The CPs propose greater expectations of boards and senior management in relation to driving D&I ambitions. There is a critical shift in the regulators’ terminology from D&I ‘policy’ to ‘strategy’. This is to reflect the regulators’ expectations that a firm’s leadership will proactively drive and monitor its D&I commitments. Boards are expected to hold senior management to account for their delivery on D&I, including promoting the open exchange of ideas, constructive debate and sound decision making, and boards should consider appropriate incentives for senior managers. Role modelling behaviours will also be a key consideration for leadership and middle management.
The PRA’s CP proposals seek to extend the scope of certain current Prescribed Responsibilities so that Senior Managers can be more readily held to account for the failure of D&I strategies. Whilst the FCA and PRA proposed approaches are different in relation to individual accountability, the intended outcomes of those proposals need to be fully understood and are likely to lead to significant internal changes for firms, the implementation and operation of which will require careful oversight.
Given the greater recognition of (and employee demand for) healthy cultures and psychologically-safe working environments, the regulators are also focused on addressing non-financial misconduct and, as a result, are proposing to explicitly include guidance on the potential implications of non-financial misconduct within the Code of Conduct, fitness and propriety criteria, as well as suitability guidance on the FCA’s Threshold Conditions. The FCA seems particularly keen, possibly in the light of recent enforcement cases, to clarify its position as to when and the extent to which misconduct outside of the workplace may be capable of impacting an individual’s fitness and propriety to carry out their role for a regulated firm.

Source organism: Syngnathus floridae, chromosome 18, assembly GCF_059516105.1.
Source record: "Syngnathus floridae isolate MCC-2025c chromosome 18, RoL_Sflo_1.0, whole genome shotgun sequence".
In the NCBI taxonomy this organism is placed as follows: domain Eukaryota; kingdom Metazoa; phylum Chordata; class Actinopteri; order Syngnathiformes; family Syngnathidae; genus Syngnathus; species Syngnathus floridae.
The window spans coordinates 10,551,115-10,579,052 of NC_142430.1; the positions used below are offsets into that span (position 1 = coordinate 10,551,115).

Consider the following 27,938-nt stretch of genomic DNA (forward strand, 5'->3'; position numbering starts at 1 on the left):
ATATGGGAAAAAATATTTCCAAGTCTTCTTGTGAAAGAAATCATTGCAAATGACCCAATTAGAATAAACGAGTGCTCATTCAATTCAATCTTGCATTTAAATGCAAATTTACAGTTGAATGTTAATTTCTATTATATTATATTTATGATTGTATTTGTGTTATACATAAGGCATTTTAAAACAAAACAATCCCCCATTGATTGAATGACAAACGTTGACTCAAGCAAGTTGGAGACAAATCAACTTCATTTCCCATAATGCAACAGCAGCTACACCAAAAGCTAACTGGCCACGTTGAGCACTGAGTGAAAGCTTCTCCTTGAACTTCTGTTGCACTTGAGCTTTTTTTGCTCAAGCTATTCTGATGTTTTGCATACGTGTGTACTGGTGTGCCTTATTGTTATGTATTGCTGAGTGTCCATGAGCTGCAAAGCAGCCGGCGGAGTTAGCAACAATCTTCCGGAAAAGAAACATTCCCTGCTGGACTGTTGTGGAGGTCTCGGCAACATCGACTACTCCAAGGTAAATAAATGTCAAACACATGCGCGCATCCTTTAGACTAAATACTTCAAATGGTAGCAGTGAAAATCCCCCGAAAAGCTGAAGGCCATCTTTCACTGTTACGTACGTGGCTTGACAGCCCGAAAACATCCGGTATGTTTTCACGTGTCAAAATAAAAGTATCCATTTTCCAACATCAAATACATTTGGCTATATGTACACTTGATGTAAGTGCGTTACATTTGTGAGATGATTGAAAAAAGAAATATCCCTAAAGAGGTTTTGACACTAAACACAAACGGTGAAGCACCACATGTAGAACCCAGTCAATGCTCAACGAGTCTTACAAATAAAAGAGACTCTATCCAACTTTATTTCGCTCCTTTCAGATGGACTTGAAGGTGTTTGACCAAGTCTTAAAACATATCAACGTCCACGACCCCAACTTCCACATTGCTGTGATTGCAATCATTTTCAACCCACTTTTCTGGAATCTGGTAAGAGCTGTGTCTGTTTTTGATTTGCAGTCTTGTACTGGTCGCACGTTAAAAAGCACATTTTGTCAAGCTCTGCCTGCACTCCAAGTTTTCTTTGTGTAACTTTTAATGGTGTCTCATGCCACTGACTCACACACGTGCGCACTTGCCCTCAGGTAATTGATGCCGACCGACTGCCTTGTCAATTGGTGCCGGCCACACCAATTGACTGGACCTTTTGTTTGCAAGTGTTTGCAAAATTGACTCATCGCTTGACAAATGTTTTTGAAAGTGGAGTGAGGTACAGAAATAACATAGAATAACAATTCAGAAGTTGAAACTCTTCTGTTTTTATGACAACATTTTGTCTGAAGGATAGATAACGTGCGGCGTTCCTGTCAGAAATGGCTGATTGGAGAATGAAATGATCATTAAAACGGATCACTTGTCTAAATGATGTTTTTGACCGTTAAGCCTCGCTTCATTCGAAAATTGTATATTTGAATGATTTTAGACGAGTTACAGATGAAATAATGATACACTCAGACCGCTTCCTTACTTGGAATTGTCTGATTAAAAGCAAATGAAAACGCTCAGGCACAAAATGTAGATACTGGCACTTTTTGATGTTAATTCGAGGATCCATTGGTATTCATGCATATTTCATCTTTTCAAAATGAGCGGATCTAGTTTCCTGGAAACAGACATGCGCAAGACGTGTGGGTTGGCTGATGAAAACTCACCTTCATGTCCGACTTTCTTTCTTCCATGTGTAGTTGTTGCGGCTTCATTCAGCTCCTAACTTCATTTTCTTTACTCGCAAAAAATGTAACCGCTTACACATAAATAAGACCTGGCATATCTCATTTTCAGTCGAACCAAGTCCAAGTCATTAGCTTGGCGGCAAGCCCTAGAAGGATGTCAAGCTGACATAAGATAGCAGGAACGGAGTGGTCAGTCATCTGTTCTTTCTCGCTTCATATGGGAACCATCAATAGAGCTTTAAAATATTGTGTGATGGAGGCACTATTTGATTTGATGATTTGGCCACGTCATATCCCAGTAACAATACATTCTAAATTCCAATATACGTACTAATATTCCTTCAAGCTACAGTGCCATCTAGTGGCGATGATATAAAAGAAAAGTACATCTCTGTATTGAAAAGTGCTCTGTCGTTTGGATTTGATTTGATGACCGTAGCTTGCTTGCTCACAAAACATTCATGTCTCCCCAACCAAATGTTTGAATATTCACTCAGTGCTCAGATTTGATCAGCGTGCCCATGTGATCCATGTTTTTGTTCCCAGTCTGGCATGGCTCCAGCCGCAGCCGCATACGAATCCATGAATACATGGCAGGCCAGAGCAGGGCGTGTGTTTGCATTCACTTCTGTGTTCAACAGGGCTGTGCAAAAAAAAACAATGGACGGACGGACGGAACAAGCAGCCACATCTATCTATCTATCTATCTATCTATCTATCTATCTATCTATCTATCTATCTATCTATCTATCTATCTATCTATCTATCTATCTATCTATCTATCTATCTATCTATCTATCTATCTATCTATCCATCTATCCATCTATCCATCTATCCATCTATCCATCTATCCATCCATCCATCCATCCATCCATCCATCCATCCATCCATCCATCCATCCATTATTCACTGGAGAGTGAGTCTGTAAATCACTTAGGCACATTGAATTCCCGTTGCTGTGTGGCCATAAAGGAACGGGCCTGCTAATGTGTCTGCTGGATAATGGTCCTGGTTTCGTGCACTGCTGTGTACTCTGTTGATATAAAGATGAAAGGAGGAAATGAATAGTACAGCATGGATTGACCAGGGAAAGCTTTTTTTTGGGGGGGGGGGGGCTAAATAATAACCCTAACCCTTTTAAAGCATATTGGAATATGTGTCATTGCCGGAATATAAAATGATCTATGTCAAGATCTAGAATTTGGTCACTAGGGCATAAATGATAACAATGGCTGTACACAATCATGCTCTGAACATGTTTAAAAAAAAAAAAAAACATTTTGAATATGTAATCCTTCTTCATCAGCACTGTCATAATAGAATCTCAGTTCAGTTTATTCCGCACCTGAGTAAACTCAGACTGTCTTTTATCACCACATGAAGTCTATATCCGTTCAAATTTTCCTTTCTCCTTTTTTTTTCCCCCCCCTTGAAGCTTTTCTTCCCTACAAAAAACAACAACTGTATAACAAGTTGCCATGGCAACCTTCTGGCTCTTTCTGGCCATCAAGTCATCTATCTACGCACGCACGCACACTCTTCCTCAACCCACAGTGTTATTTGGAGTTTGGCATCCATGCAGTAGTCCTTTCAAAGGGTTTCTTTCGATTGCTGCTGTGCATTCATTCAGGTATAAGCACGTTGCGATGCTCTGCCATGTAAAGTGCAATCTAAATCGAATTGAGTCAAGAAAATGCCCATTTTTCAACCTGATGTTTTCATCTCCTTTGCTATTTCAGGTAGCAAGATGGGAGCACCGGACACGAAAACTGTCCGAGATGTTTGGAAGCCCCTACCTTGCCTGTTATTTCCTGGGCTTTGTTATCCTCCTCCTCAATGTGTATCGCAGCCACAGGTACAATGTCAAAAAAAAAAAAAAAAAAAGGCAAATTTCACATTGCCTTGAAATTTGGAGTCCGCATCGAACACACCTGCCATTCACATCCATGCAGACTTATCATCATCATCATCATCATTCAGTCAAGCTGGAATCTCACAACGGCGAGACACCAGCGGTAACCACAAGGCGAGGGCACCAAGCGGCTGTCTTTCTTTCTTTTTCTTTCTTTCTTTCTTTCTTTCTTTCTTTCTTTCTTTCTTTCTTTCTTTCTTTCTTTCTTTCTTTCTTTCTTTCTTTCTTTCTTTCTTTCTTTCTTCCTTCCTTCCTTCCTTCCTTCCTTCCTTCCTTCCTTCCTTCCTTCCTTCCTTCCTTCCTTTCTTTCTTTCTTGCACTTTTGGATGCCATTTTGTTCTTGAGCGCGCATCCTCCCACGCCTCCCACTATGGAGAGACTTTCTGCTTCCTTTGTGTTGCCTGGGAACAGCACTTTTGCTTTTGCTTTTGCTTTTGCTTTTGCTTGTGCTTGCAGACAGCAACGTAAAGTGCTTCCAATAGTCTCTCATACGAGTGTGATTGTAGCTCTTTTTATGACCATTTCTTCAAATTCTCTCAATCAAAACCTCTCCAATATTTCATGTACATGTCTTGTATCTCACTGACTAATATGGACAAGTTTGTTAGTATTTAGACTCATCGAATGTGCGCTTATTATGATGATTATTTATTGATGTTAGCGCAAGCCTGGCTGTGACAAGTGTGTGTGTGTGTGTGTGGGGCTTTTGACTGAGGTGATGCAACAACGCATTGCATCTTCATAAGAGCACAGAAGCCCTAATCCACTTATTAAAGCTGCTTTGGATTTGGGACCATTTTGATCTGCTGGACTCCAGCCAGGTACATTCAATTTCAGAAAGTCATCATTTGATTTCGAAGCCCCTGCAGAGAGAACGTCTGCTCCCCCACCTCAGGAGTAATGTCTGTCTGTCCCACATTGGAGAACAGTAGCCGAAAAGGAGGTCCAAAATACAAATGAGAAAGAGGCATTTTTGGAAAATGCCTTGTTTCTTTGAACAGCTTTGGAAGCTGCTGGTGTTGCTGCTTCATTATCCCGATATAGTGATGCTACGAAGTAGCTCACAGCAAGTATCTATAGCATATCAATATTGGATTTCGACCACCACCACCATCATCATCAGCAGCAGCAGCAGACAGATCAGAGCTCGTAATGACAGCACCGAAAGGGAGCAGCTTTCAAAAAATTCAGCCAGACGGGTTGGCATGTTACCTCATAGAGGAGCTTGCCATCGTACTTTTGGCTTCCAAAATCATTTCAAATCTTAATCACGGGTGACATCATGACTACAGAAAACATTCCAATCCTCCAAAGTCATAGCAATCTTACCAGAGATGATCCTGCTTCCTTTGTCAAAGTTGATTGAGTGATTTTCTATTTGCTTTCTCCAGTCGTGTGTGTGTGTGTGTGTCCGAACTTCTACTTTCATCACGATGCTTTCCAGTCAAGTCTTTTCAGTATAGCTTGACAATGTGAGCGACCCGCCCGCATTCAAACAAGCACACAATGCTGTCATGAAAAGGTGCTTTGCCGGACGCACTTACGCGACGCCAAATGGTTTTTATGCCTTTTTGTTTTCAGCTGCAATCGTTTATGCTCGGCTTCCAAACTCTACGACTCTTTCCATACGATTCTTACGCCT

What does this mean for firms?
The CPs also propose that firms should explicitly recognise D&I as a non-financial risk and embed management of this risk within governance structures and second and third line control functions. The proposals look to support greater focus on accountability by firms’ boards and senior management in monitoring effectiveness of the D&I strategies in practice and identifying where targeted interventions may be required.